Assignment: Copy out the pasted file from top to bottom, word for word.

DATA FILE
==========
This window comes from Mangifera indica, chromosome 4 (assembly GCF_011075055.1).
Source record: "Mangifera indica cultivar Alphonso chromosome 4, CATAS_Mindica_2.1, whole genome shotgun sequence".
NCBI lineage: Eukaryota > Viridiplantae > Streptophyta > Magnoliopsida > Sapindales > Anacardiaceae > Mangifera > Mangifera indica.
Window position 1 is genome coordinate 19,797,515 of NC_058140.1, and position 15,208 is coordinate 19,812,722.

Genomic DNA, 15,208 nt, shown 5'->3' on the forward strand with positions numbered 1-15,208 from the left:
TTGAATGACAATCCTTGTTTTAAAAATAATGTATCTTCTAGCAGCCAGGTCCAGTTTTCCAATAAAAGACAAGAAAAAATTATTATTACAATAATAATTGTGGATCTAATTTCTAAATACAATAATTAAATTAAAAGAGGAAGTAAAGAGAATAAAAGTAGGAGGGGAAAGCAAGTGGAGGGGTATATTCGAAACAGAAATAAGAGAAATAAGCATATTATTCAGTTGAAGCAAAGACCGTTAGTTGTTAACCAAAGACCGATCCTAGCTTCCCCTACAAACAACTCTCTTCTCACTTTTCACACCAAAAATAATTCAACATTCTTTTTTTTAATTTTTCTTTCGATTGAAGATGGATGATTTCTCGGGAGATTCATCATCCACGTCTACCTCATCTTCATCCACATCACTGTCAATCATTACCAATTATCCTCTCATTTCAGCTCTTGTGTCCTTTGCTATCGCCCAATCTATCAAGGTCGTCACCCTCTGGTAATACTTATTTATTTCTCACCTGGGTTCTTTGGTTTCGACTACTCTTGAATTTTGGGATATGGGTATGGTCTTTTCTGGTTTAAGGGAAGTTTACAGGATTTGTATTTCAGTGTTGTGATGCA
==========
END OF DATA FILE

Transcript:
This window comes from Mangifera indica, chromosome 4 (assembly GCF_011075055.1).
Source record: "Mangifera indica cultivar Alphonso chromosome 4, CATAS_Mindica_2.1, whole genome shotgun sequence".
NCBI lineage: Eukaryota > Viridiplantae > Streptophyta > Magnoliopsida > Sapindales > Anacardiaceae > Mangifera > Mangifera indica.
Window position 1 is genome coordinate 19,797,515 of NC_058140.1, and position 15,208 is coordinate 19,812,722.

Genomic DNA, 15,208 nt, shown 5'->3' on the forward strand with positions numbered 1-15,208 from the left:
TTGAATGACAATCCTTGTTTTAAAAATAATGTATCTTCTAGCAGCCAGGTCCAGTTTTCCAATAAAAGACAAGAAAAAATTATTATTACAATAATAATTGTGGATCTAATTTCTAAATACAATAATTAAATTAAAAGAGGAAGTAAAGAGAATAAAAGTAGGAGGGGAAAGCAAGTGGAGGGGTATATTCGAAACAGAAATAAGAGAAATAAGCATATTATTCAGTTGAAGCAAAGACCGTTAGTTGTTAACCAAAGACCGATCCTAGCTTCCCCTACAAACAACTCTCTTCTCACTTTTCACACCAAAAATAATTCAACATTCTTTTTTTTAATTTTTCTTTCGATTGAAGATGGATGATTTCTCGGGAGATTCATCATCCACGTCTACCTCATCTTCATCCACATCACTGTCAATCATTACCAATTATCCTCTCATTTCAGCTCTTGTGTCCTTTGCTATCGCCCAATCTATCAAGGTCGTCACCCTCTGGTAATACTTATTTATTTCTCACCTGGGTTCTTTGGTTTCGACTACTCTTGAATTTTGGGATATGGGTATGGTCTTTTCTGGTTTAAGGGAAGTTTACAGGATTTGTATTTCAGTGTTGTGATGCA